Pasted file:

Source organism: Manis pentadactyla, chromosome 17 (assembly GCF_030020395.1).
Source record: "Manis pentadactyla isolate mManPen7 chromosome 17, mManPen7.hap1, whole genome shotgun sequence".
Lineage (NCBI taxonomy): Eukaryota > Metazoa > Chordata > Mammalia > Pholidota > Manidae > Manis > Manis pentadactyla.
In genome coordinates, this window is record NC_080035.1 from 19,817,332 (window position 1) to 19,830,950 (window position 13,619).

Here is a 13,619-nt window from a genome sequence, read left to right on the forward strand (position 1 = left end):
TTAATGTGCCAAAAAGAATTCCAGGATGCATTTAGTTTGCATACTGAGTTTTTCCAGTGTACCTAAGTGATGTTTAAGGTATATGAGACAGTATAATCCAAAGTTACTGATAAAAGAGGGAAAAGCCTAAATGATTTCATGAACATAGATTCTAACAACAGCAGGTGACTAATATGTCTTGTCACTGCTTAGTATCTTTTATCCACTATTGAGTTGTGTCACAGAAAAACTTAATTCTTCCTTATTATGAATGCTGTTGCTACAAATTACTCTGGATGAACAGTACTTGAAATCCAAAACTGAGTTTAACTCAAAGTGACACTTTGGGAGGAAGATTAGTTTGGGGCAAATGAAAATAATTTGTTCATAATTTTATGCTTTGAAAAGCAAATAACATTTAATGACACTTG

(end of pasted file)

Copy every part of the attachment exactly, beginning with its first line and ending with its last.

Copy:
Source organism: Manis pentadactyla, chromosome 17 (assembly GCF_030020395.1).
Source record: "Manis pentadactyla isolate mManPen7 chromosome 17, mManPen7.hap1, whole genome shotgun sequence".
Lineage (NCBI taxonomy): Eukaryota > Metazoa > Chordata > Mammalia > Pholidota > Manidae > Manis > Manis pentadactyla.
In genome coordinates, this window is record NC_080035.1 from 19,817,332 (window position 1) to 19,830,950 (window position 13,619).

Here is a 13,619-nt window from a genome sequence, read left to right on the forward strand (position 1 = left end):
TTAATGTGCCAAAAAGAATTCCAGGATGCATTTAGTTTGCATACTGAGTTTTTCCAGTGTACCTAAGTGATGTTTAAGGTATATGAGACAGTATAATCCAAAGTTACTGATAAAAGAGGGAAAAGCCTAAATGATTTCATGAACATAGATTCTAACAACAGCAGGTGACTAATATGTCTTGTCACTGCTTAGTATCTTTTATCCACTATTGAGTTGTGTCACAGAAAAACTTAATTCTTCCTTATTATGAATGCTGTTGCTACAAATTACTCTGGATGAACAGTACTTGAAATCCAAAACTGAGTTTAACTCAAAGTGACACTTTGGGAGGAAGATTAGTTTGGGGCAAATGAAAATAATTTGTTCATAATTTTATGCTTTGAAAAGCAAATAACATTTAATGACACTTG